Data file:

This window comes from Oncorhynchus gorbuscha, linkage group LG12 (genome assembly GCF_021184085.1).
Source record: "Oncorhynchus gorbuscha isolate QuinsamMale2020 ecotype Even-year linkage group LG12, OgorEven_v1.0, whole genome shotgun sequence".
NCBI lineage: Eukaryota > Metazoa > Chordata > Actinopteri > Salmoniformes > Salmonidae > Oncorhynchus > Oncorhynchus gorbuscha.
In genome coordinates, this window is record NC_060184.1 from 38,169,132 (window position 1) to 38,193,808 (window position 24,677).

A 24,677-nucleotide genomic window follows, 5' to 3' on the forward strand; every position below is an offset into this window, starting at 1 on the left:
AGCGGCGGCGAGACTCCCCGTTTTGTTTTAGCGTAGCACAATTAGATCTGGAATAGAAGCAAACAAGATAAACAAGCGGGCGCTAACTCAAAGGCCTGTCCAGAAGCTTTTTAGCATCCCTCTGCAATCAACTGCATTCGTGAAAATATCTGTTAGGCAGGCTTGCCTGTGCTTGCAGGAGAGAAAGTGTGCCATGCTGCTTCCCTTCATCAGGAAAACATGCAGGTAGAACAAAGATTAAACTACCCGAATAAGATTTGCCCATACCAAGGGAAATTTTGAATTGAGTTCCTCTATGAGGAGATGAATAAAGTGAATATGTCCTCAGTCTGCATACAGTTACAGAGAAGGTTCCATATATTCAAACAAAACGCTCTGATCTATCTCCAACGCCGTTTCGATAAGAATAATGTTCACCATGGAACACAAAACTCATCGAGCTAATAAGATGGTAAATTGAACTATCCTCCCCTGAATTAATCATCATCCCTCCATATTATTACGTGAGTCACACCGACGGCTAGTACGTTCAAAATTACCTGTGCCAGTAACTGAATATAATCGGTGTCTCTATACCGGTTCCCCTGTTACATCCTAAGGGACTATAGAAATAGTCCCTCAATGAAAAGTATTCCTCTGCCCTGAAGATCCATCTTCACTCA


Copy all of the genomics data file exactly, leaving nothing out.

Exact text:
This window comes from Oncorhynchus gorbuscha, linkage group LG12 (genome assembly GCF_021184085.1).
Source record: "Oncorhynchus gorbuscha isolate QuinsamMale2020 ecotype Even-year linkage group LG12, OgorEven_v1.0, whole genome shotgun sequence".
NCBI lineage: Eukaryota > Metazoa > Chordata > Actinopteri > Salmoniformes > Salmonidae > Oncorhynchus > Oncorhynchus gorbuscha.
In genome coordinates, this window is record NC_060184.1 from 38,169,132 (window position 1) to 38,193,808 (window position 24,677).

A 24,677-nucleotide genomic window follows, 5' to 3' on the forward strand; every position below is an offset into this window, starting at 1 on the left:
AGCGGCGGCGAGACTCCCCGTTTTGTTTTAGCGTAGCACAATTAGATCTGGAATAGAAGCAAACAAGATAAACAAGCGGGCGCTAACTCAAAGGCCTGTCCAGAAGCTTTTTAGCATCCCTCTGCAATCAACTGCATTCGTGAAAATATCTGTTAGGCAGGCTTGCCTGTGCTTGCAGGAGAGAAAGTGTGCCATGCTGCTTCCCTTCATCAGGAAAACATGCAGGTAGAACAAAGATTAAACTACCCGAATAAGATTTGCCCATACCAAGGGAAATTTTGAATTGAGTTCCTCTATGAGGAGATGAATAAAGTGAATATGTCCTCAGTCTGCATACAGTTACAGAGAAGGTTCCATATATTCAAACAAAACGCTCTGATCTATCTCCAACGCCGTTTCGATAAGAATAATGTTCACCATGGAACACAAAACTCATCGAGCTAATAAGATGGTAAATTGAACTATCCTCCCCTGAATTAATCATCATCCCTCCATATTATTACGTGAGTCACACCGACGGCTAGTACGTTCAAAATTACCTGTGCCAGTAACTGAATATAATCGGTGTCTCTATACCGGTTCCCCTGTTACATCCTAAGGGACTATAGAAATAGTCCCTCAATGAAAAGTATTCCTCTGCCCTGAAGATCCATCTTCACTCA